# Add commas into number string [duplicate]

I have a value running through my program that puts out a number rounded to 2 decimal places at the end, like this:

``````print ("Total cost is: \${:0.2f}".format(TotalAmount))
``````

Is there a way to insert a comma value every 3 digits left of the decimal point?

e.g. `10000.00` becomes `10,000.00` or `1000000.00` becomes `1,000,000.00`.

In Python 2.7 and 3.x, you can use the format syntax `:,`

``````>>> total_amount = 10000
>>> print("{:,}".format(total_amount))
10,000
``````
``````>>> print("Total cost is: \${:,.2f}".format(total_amount))
Total cost is: \$10,000.00
``````

This is documented in PEP 378 -- Format Specifier for Thousands Separator and has an example in the Official Docs "Using the comma as a thousands separator"

• If you're using later versions of Python, see my answer for f-strings. Cleaner implementation. Jun 24, 2021 at 23:59

if you are using Python 3 or above, here is an easier way to insert a comma:

# First way

``````value = -12345672
print (format (value, ',d'))
``````

# or another way

``````value = -12345672
print ('{:,}'.format(value))
``````
• Likely the values would be floats, not integers, so it would be `format(value, ",f")` Jul 31, 2015 at 21:51

You could use `locale.currency` if `TotalAmount` represents money. It works on Python <2.7 too:

``````>>> locale.setlocale(locale.LC_ALL, '')
'en_US.utf8'
>>> locale.currency(123456.789, symbol=False, grouping=True)
'123,456.79'
``````

Note: it doesn't work with the `C` locale so you should set some other locale before calling it.

another way very short is

``````value = -122212123.12
print(f"{value:,}")
``````
• A modern answer with f-strings. Mar 3, 2022 at 5:27
``````'{:20,.2f}'.format(TotalAmount)
``````

This is not particularly elegant but should work too :

``````a = "1000000.00"
e = list(a.split("."))
for i in range(len(e))[::-3][1:]:
e.insert(i+1,",")
result = "".join(e)+"."+a.split(".")
``````
• Nice solution for an assignment.
– Wok
Mar 11, 2011 at 16:35

A function that works in python2.7+ or python3.1+

``````def comma(num):
'''Add comma to every 3rd digit. Takes int or float and
returns string.'''
if type(num) == int:
return '{:,}'.format(num)
elif type(num) == float:
return '{:,.2f}'.format(num) # Rounds to 2 decimal places
else:
print("Need int or float as input to function comma()!")
``````

``````print("Total cost: {total_amount:,}
``````

As long as total_amount is a not a string. Otherwise you'd need to cast it to a number type first like so:

``````print("Total cost: {Decimal(total_amount):,}
``````

The above answers are so much nicer than the code I was using in my (not-homework) project:

``````def commaize(number):
text = str(number)
parts = text.split(".")
ret = ""
if len(parts) > 1:
ret = "."
ret += parts # Apparently commas aren't used to the right of the decimal point
# The -1 offsets to len() and 0 are because len() is 1 based but text[] is 0 based
for i in range(len(parts) - 1,-1,-1):
# We can't just check (i % 3) because we're counting from right to left
#  and i is counting from left to right. We can overcome this by checking
#  len() - i, although it needs to be adjusted for the off-by-one with a -1
# We also make sure we aren't at the far-right (len() - 1) so we don't end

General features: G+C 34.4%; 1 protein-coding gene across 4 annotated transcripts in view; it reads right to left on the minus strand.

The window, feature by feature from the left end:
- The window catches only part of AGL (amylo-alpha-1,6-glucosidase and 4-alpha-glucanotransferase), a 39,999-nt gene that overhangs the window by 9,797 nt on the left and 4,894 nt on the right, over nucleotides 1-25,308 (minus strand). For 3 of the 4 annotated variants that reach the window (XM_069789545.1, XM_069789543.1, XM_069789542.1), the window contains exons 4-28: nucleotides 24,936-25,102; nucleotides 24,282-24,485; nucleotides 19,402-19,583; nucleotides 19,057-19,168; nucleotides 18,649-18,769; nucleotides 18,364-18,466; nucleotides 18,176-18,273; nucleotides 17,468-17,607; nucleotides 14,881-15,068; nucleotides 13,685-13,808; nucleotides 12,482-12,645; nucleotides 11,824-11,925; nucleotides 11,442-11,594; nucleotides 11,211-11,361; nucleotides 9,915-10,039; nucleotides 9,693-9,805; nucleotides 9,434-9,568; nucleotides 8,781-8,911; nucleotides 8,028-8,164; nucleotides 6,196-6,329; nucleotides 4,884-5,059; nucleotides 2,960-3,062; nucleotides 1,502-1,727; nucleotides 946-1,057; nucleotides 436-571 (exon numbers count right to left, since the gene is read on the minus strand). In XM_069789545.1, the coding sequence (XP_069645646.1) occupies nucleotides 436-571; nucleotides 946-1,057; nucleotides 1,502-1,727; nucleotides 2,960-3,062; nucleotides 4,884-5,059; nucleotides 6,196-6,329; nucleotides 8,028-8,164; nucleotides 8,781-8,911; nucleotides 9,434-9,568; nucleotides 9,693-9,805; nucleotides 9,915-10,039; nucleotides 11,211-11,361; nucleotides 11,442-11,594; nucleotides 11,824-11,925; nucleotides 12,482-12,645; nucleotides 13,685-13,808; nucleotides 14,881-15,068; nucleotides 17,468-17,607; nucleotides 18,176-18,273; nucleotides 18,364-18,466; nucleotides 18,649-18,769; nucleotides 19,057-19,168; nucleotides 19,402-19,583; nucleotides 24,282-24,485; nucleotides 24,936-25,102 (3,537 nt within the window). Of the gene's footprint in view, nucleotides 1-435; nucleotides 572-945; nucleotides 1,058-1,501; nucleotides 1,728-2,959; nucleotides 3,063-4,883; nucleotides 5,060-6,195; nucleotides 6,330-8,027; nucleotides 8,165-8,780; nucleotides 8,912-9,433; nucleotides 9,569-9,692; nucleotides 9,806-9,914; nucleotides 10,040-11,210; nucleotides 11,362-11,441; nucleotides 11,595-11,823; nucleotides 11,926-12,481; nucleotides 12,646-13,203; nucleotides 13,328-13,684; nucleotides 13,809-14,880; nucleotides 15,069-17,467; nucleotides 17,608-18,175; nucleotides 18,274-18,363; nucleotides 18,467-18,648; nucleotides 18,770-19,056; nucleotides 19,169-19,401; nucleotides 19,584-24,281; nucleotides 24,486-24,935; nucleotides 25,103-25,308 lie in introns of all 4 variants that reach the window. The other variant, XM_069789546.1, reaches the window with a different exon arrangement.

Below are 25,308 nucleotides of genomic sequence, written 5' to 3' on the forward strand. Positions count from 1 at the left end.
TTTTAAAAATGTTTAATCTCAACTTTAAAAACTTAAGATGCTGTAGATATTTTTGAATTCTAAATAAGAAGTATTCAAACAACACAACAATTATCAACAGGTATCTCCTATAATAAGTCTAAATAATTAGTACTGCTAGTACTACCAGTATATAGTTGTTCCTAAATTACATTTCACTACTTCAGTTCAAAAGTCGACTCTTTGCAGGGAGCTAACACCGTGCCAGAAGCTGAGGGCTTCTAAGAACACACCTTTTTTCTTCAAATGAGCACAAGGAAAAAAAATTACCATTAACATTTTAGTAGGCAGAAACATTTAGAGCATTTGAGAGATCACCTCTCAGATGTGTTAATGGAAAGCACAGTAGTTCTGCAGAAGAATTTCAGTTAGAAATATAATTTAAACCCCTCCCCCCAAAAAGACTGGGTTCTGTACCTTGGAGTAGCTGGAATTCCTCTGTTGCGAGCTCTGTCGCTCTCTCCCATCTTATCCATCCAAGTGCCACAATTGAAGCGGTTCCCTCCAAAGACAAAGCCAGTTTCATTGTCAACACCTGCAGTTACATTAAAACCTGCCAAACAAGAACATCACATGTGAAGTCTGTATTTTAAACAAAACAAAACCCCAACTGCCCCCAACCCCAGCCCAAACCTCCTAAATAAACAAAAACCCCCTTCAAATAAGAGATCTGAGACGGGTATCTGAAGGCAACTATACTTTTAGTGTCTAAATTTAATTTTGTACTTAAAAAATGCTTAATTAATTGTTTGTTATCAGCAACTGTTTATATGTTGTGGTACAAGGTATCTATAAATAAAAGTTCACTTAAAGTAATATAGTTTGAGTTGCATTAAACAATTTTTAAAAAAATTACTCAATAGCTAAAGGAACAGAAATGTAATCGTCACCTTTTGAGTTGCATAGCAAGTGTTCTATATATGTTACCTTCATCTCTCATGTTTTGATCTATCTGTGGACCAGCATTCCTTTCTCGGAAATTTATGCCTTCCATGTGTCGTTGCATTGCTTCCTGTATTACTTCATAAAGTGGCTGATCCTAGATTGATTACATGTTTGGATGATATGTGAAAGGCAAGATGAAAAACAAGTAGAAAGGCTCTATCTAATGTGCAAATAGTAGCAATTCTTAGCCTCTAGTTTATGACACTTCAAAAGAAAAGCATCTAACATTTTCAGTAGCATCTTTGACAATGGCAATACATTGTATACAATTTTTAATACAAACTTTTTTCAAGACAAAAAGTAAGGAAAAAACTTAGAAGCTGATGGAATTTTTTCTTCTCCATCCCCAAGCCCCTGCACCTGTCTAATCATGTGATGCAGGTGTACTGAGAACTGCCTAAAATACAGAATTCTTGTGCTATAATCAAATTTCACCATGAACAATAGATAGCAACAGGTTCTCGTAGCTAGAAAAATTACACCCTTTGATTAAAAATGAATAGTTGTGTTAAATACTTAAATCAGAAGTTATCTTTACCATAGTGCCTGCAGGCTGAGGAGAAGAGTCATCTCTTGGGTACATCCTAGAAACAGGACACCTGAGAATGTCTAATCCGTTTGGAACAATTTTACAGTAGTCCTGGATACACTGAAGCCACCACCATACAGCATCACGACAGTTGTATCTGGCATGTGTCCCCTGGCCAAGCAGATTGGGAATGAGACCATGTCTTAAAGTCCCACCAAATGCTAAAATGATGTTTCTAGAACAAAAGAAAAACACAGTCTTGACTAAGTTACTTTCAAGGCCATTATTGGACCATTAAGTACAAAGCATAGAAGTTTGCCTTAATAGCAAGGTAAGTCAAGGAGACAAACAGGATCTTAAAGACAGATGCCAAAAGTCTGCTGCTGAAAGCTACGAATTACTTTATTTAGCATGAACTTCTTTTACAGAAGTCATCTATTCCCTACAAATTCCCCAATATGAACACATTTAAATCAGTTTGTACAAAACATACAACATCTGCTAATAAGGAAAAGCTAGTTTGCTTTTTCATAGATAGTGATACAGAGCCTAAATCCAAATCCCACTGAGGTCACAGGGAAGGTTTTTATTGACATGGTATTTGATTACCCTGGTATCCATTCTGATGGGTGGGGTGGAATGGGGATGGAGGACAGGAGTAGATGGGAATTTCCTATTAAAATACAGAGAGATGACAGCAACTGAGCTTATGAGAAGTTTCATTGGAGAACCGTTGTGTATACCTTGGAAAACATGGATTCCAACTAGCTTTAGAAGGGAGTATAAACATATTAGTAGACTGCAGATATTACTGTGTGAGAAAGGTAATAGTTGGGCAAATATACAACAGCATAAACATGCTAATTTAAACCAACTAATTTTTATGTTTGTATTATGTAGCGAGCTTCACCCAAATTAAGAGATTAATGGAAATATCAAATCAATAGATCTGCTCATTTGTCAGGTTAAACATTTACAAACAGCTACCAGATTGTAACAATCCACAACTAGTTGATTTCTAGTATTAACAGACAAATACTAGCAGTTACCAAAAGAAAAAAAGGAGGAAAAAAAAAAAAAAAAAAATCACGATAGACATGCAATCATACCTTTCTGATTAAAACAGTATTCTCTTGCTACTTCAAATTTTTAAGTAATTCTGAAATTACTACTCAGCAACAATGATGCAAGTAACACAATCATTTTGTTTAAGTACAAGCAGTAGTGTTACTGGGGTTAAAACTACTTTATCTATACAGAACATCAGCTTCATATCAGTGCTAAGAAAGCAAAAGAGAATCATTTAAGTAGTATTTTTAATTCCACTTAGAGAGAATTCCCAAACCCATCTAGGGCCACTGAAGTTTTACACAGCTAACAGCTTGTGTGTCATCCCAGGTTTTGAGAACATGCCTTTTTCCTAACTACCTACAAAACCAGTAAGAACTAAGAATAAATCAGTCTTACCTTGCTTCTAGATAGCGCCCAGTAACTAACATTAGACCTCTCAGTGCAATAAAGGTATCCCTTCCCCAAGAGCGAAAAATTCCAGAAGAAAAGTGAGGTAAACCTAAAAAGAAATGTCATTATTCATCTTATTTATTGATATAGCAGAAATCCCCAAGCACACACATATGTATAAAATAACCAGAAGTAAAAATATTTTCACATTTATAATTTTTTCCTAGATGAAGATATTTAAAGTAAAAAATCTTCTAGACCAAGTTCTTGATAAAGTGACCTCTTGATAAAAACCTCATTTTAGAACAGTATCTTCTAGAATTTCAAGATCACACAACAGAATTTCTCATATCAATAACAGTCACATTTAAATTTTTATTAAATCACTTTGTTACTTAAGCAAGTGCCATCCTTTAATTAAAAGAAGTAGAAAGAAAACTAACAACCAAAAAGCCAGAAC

#  with a comma
if (len(parts) - i - 1) % 3 == 0 and i != len(parts) - 1:
ret = "," + ret
ret = parts[i] + ret
return ret
``````
• "The above answers are so much nicer than the code I was using" - If existing answers are better, then there is no need to post a lower-quality answer. Additionally, this post already has an accepted answer. Jul 14, 2017 at 15:10
• At the time I was thinking it would be useful to future googlers as it didn't have the minimum Python version that some of the other answers did. Upon another review of the answers I see there already is one. Jul 16, 2017 at 12:56
• +1. I like this. It gives a good breakdown and gives coders the ability to port this logic easily to other languages. Apr 30, 2021 at 6:49

Started learning Python about 5 hours ago, but I think I came up with something for integers (sorry, couldn't figure out floats). I'm in high school, so big chance the code could be way more efficient; I just made something from scratch that made sense to me. If anyone has any ideas on how to improve with ample explanation of how it works, let me know!

``````# Inserts comma separators
def place_value(num):
perm_num = num  # Stores "num" to ensure it cannot be modified
lis_num = list(str(num))  # Makes "num" into a list of single-character strings since lists are easier to manipulate
if len(str(perm_num)) > 3:
index_offset = 0  # Every time a comma is added, the numbers are all shifted over one
for index in range(len(str(perm_num))):  # Converts "perm_num" to string so len() can count the length, then uses that for a range
mod_index = (index + 1) % 3  # Locates every 3 index
neg_index = -1 * (index + 1 + index_offset)  # Calculates the index that the comma will be inserted at
if mod_index == 0:  # If "index" is evenly divisible by 3
lis_num.insert(neg_index, ",")  # Adds comma place of negative index
index_offset += 1  # Every time a comma is added, the index of all items in list are increased by 1 from the back
str_num = "".join(lis_num)  # Joins list back together into string
else:  # If the number is less than or equal to 3 digits long, don't separate with commas
str_num = str(num)
return str_num
``````

I feel comfortable using like this in python:

``````input_value=float(input())
print("{:,}".format(input_value))
``````